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FALLARTS

marking milestones Walltown Children’s Theatre celebrates 20 years and welcomes a new executive director By sa r a h ro l l i n s

PHOTO BY CORNELL WATSON

which will “visually explore Black individuality and the myriad of emotions Black families experience” surviving in predominantly white spaces. Cornell plans to display 10 pieces crafted using pigment ink on archival paper. A hundred percent of profits from art sales will be donated to Durham-based The Village of Wisdom, an organization with a mission to “close the academic opportunity gap by protecting the intellectual curiosity and positive racial self-concept of Black children through the love and wisdom of their families and communities.” cornellwatson.com/behindthemask

CenterFest Arts Festival Sept. 19-20

The Durham Arts Council presents CenterFest, the state’s longest-running juried outdoor arts festival, virtually this year due to COVID-19. The event will still include visual and performing artists, interactive features and highlights of past years’ CenterFest celebrations. The event is free, but there is a suggested $5 donation for people older than 13 years old. centerfest.durhamarts.org

Pride: Durham, NC

Sept. 26, 10 a.m. - 4 p.m. (festival) and 5 p.m. - 10 p.m. (concert) Pride: Durham, NC’s parade and festival will be held at Duke Unviersity’s East Campus followed by a concert at Durham Central Park. The event will focus on bringing “love and activism back to the forefront of Pride as a way to drive stronger connections and further growth and success in a tumultuous political climate.” Food and beverage vendors will be on hand. pridedurhamnc.org

‘Wicked’

Sept. 30 - Oct. 3 “Wicked,” which was named “the defining musical of the decade” by The New York Times, returns to the Durham Performing Arts Center. Based on a novel written by Gregory Maguire, the show tells the story of what happened in the Land of Oz before Dorothy’s arrival and details

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alltown Children’s Theatre commemorates its 20th year by holding

legacy performances that highlight some of the theater’s most successful pieces in its own Black Box Theater during the first weekend in December. Walltown also launched its 20/20 Legacy Campaign in May with a goal of securing 101 donors to commit to giving $20 each month for one year in honor of the anniversary. These monthly donations will contribute to Walltown’s programs and future stability. As of press time, 21 donors have signed up. “We don’t really have a large donor base, but a $20 donation is something that we feel that everyone can do,” says Artistic Director Cynthia Penn-Halal. Cynthia, who served as Walltown’s executive director for 20 years, recently stepped down, and Cara Williams took on the role. Cara’s involvement at Walltown began in 2007 when her daughter, Brianna Michele Williams, was a ballet student there. “At the time, she was 6 years old and very interested in expressing herself through dance,” Cara says. “I naturally fell in love with the organization and began volunteering in the capacities where my skills are strongest: music, administration and particularly finances,” Cara says. Years later, Cara continues to help advance Walltown’s mission, having served as a board member, board chair and now as executive director. Cara describes the adjustment to her new role as a refocusing of her efforts toward the actual mechanisms that contribute to Walltown’s functions. Cara and Cynthia worked closely together in the past, making for a smooth transition, Cara says. Walltown, which was named a Readers’ Favorite Venue for Community Theater, continues to serve its students with high-quality, socially distanced programming. “We are embracing the unique framework to give our kids access to the talents and expertise of artists beyond Durham’s borders through the now-prevalent digital platforms,” Cara says. A recent Triangle Capacity-Building Network grant from the Triangle Community Foundation allowed Walltown to “build our digital infrastructure, keeping youth connected at a time when face-to-face programming has been uncertain,” Cynthia says. Walltown offers virtual classes on dance, creative writing, improv and guitar. Cara says she hopes to strengthen this new approach beyond the current crisis and into the future. She plans “to put an efficient, effective and supportive administrative structure in place that protects and promotes the rich artistic legacy that Cynthia has [built] with the Walltown family.”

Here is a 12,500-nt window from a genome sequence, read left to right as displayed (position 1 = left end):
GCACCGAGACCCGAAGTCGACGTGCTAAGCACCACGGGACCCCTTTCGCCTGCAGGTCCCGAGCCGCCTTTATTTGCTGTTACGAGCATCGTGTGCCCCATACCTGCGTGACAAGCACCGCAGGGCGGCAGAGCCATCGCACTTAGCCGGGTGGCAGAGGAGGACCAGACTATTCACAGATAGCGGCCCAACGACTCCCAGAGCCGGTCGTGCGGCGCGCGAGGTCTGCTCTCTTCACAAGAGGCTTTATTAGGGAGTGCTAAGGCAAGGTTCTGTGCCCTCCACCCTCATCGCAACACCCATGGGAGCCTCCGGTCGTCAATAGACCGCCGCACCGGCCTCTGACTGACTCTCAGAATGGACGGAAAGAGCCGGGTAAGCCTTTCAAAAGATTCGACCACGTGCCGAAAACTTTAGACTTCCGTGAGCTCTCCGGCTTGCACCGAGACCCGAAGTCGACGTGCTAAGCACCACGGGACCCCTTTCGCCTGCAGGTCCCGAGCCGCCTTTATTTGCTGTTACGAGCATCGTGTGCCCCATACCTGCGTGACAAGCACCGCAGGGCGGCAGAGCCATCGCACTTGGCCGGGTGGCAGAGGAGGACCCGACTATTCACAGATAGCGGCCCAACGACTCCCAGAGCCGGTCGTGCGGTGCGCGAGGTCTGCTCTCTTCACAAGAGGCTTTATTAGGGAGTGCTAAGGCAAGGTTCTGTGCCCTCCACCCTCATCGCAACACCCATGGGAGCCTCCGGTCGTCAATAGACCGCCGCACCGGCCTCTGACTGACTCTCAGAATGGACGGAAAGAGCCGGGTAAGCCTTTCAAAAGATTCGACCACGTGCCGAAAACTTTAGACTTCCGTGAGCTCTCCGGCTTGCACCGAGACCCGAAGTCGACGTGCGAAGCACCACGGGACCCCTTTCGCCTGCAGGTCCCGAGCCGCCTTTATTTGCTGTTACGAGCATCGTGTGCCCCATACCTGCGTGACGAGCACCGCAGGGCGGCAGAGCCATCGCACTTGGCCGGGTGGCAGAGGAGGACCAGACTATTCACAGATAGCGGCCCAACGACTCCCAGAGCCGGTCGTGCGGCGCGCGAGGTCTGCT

Profile for Shannon Media

Durham Magazine August 2020  

The Best of Durham

Durham Magazine August 2020  

The Best of Durham

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